Denser retail development and perhaps new national retailers in the 700 block of Massachusetts will affect downtown in a variety of ways.
The news that two property owners in the 700 block of Massachusetts are making plans to build new retail space and hopefully attract additional national retailers raises some questions and concerns.
Dale L. Miller and his father, Ed Miller, who own the open space just south of the Eldridge Hotel want to replace the pocket park with a three-story, 18,000-square-foot building. The first floor would be reserved for retail businesses and the upper floors would be used for office space.
Just down the street, Bob Schumm, owner of Schumm Foods, plans to demolish the building that formerly housed Alley Cat Records and Discs, 717 Mass., and replace it with a two-story building with at least 5,000 square feet. His initial plan is to use both levels for retail to respond to what he called the "red hot" market for retail shopping space downtown.
The two developers hope to capitalize on the influx of national retail chains in downtown Lawrence. A number of those chains Eddie Bauer, Gap, Abercrombie and Fitch and American Eagle Outfitters clustered in the 600 block of Massachusetts. Borders Bookstore is just a block to the east; a new Talbot's store is just a block to the west. As the local developers noted, their properties are well-positioned to encourage national retailers to extend south on Massachusetts.
And if they do, it will have significant impacts on downtown in a number of ways. Not the least of those is parking. Many observers have assumed that a new parking garage under construction at Ninth and New Hampshire will be the answer to the downtown parking dilemma. It clearly will be a significant boon for people who are coming downtown to jobs as well as shopping and entertainment venues. But, especially if more development clusters in the 600 and 700 block of Massachusetts, the parking problem may not be solved.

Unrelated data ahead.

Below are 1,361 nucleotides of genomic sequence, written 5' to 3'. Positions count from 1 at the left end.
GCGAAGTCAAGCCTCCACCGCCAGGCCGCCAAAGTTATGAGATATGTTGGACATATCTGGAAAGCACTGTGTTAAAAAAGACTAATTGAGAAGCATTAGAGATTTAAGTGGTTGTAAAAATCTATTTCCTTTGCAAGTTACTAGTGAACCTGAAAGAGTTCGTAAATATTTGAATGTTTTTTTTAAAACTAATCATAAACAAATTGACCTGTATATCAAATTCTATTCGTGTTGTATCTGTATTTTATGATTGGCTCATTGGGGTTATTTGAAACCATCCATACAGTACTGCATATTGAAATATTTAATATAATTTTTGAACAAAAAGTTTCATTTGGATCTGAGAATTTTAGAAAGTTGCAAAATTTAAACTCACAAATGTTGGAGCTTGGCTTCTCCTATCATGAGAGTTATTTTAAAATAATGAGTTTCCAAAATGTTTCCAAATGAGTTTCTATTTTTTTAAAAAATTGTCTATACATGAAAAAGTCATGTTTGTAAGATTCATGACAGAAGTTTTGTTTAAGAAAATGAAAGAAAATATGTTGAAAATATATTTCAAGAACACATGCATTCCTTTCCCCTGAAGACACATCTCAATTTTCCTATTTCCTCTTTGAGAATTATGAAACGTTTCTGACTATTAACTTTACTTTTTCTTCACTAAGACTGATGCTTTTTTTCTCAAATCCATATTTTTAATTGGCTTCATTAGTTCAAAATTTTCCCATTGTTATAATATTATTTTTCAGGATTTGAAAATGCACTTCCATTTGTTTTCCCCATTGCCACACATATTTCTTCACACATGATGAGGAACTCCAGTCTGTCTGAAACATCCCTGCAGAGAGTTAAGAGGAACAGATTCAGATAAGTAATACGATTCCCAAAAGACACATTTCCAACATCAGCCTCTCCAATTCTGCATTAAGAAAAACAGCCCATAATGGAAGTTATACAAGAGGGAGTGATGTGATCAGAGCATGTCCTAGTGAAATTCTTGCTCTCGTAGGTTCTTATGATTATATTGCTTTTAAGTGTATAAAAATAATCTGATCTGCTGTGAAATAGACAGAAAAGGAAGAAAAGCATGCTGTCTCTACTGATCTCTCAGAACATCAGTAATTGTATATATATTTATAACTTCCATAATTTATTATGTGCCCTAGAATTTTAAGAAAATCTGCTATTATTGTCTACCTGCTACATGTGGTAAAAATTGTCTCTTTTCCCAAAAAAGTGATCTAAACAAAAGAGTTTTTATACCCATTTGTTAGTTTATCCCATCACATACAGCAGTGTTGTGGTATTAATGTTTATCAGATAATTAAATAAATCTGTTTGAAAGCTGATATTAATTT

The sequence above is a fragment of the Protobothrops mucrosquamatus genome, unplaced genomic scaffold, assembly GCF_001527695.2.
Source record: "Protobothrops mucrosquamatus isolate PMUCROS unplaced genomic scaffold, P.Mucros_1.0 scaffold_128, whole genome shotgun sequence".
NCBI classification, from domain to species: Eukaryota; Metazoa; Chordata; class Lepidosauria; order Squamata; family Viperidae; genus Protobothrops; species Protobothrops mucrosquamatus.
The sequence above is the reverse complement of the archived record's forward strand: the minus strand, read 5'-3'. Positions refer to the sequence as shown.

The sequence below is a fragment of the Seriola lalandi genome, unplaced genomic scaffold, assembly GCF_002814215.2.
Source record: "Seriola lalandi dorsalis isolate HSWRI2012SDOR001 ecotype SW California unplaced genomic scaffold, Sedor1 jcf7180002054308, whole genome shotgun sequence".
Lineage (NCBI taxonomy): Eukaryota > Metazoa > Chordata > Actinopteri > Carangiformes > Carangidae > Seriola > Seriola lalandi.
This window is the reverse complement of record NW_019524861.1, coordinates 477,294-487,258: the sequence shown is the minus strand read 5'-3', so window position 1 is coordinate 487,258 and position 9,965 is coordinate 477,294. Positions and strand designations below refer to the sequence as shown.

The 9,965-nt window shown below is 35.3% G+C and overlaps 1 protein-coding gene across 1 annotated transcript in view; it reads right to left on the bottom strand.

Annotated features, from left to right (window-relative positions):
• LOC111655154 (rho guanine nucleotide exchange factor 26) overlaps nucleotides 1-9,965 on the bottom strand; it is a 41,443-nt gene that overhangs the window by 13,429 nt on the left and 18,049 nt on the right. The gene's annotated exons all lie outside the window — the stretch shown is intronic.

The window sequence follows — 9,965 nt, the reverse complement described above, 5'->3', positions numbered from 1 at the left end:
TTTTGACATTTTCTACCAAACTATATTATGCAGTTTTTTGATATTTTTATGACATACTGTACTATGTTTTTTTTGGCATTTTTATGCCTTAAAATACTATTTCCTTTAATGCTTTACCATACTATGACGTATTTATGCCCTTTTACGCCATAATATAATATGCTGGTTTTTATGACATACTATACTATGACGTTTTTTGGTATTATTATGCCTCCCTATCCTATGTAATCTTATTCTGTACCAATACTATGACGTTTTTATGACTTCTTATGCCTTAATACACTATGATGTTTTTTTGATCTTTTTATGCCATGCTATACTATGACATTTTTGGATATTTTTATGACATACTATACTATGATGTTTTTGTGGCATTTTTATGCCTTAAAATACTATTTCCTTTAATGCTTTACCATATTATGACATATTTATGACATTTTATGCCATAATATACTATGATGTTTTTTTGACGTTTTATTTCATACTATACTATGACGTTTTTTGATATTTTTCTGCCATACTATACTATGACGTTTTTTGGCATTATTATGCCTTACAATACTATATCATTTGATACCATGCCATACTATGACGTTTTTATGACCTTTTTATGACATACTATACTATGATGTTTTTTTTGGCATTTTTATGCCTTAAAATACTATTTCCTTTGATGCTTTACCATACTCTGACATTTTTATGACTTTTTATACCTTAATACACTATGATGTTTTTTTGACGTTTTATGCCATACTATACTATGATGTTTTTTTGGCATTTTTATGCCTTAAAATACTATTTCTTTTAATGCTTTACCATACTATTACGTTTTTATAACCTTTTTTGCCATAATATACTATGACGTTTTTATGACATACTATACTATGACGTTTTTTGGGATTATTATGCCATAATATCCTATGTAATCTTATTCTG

The main problem with downtown parking now is that people either shoppers or downtown employees are unwilling to park their cars and walk two or more blocks to their destination. Businesses on Massachusetts Street aren't required to provide parking, so they depend on public parking, which already is tight in the north end of downtown. Additional businesses and offices will only increase that demand. Another parking structure may be needed or the city may need to get more creative in promoting a park-and-ride system or some other method to reduce the number of vehicles looking for parking downtown.
There's also reason to wonder what impact new national retailers in the 700 block of Massachusetts will have on the ability of the Downtown 2000 developers to attract new tenants to their project. Will the clustering of national retailers on the north end of Massachusetts make space in the 900 block of New Hampshire less attractive to tenants?
The new developments also are likely to provide an interesting test of downtown design guidelines currently being considered by Lawrence city commissioners. The guidelines are intended to insure that new and remodeled buildings downtown have designs that are in line with the desired historical appearance of the area. The new projects presumably would be subject to review under the guidelines, if they are approved. It will be the first opportunity to see whether downtown property owners will find those guidelines reasonable or too restrictive.
Lawrence's downtown is an ever-evolving creature. That's not necessarily bad, but it creates challenges to the city as it seeks to maintain it as an attractive and accessible center of activity.